AAP's recruitment drive marks triumph of Indian democracy
As everyone from farmers to corporate titans rush to join AAP, the party is expanding our impoverished notion of democracy. It is not merely for the people -- elect me and I will do what you want -- but of and by the people.
For the average Indian, politics is a spectator sport. We talk of it at length but do very little. We cast our vote every five years, and spend the rest of the time heckling from the sidelines. In the world's largest democracy, politics is not for ordinary folks, but for those 'other' people who know how to navigate a murky world driven by violence, corruption and intrigue.
And then the Aam Aadmi Party came along, touting the radical idea of a people's party. A party truly open to everyone from auto-walas to activists to intellectuals to farmers to high-flying corporate titans. All are welcome, be it as volunteers, donors or candidates. Come ye, come all. Fill a form and make your pitch.
The response from the so-called cynical, alienated Indian has been astonishing, as the Economic Times reports:
From just 5,000 - before the Delhi assembly election results - to the current figure of 33,000, the growth in AAP membership in Lucknow alone is a sign of the party's potential appeal in UP. In Bihar, at 15 camps around Patna and in 37 other districts, AAP volunteers have written out 60,000 membership receipts in the weeks after the election outcome were announced on December 8. Such is the enthusiasm that the newly formed party has run out of membership forms; the headquarters in Delhi has been asked to supply another 20,000.
In Eastern UP, the offline membership has shot up from 65,250 to nearly 1,45,000 in one month -- and they haven't counted the online enrollments yet. Many of these new entrants are young, educated and idealistic, but they also include, as one AAP party coordinator puts it "lawyers, traders, farmers, and even local politicians fed up with their own parent party joining us." And the level of enthusiasm in rural areas will be heartening for a party long dismissed as a big metro phenomenon.
In his Times of India column, Santosh Desai observes, "The AAP promise is not about a glorious outcome -- it views politics not as a transportation vehicle to a pre-determined and desirable destination but as an instrument whose main objective is to invite messy participation. He restores to politics the idea of fidelity -- to what people want." Or more accurately, to what people can do. AAP expands our impoverished notion of democracy. It is not merely for the people -- elect me and I will do what you want -- but of and by the people.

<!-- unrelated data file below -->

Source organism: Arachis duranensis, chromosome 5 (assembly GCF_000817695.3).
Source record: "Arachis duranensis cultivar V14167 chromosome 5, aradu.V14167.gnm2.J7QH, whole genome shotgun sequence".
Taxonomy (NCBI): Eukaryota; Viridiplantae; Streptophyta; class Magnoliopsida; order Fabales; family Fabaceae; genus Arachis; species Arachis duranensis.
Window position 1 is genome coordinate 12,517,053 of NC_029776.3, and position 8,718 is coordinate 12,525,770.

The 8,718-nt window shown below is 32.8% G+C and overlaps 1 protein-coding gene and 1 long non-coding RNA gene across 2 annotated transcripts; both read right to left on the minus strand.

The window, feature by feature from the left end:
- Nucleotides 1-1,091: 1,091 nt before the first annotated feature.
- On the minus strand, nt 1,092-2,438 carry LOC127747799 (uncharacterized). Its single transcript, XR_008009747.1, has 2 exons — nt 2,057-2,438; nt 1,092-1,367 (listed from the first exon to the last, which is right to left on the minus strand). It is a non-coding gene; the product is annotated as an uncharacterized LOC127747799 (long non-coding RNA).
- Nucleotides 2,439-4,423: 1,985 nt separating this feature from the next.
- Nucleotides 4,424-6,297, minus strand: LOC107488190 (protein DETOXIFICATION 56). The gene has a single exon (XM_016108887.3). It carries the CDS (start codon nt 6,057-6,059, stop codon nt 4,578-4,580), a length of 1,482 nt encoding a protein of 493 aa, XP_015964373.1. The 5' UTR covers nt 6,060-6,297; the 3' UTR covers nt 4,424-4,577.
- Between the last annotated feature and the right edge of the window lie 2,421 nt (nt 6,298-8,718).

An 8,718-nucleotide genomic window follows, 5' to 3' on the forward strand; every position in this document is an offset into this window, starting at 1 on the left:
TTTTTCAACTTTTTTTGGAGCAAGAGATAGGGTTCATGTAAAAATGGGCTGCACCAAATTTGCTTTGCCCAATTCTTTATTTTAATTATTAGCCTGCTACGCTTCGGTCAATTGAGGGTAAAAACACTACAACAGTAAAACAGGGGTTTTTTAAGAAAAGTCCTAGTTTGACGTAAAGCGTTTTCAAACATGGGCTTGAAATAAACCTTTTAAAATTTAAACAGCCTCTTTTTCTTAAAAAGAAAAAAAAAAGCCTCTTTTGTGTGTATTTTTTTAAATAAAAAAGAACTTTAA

Kejriwal's "main contribution so far has been to imagine politics as being distinct from power," notes an astute Desai, but seemingly misses the revolutionary implications of such a decoupling. This is not merely the transformation of politics into a process. In separating politics from power -- rejecting the lal batti perks of victory, insisting on absolute moral probity -- Kejriwal is undermining the single greatest incentive that motivates the Indian political class.
Politics in India is aspirational, but in the most degraded sense of the word. In towns and villages across the Indian heartland, a political career offers one of the few opportunities for mobility for young, impoverished men in a system driven by bribes, connections and quotas. "You could work towards becoming a either the state or national legislature, and siphon off government funds earmarked for literacy and population control projects; if nothing worked out, you could aspire, at the other end, to be a lowly telephone mechanic and make money by selling illegal telephone connections," writes Pankaj Mishra in his book Temptations of the West of the future facing college students in Benaras. A reason why our universities have long been a fertile recruiting ground for rank-and-foot party soldiers who cut their teeth in the rough-and-tumble world of student politics.
Liberalisation may have created more opportunities than before, but a political career remains the most reliable route to prosperity for the underclass. As Congress Rajya Sabha MP Birendra Singh candidly put it, "Politics is a very lucrative profession even if you fail in other spheres of life." Our system rewards all those who possess the peculiar talents required to prosper in its hostile environs, be they peasant or landlord. In India, elections are not political battles over ideas or policy, but a ladder to assured material wealth for its candidates who, as Mishra writes, “all seek power that in societies degraded by colonialism often comes without a redeeming idea of what it is to be used for, the kind of power that, in most cases, amounts to little more than an opportunity to rise above the rest of the population and savor the richness of the world.”
And this, this is what Arvind Kejriwal seeks to undo. Irrespective of his party's long terms prospects, AAP has already inspired many Indians to think the unthinkable, to imagine elections as a means not to power but to democracy. But our imaginations alone will not sustain us in a system engineered to create and circulate illicit wealth. As Kejriwal himself once declared, the first step to cleaning up politics is to make it unprofitable.
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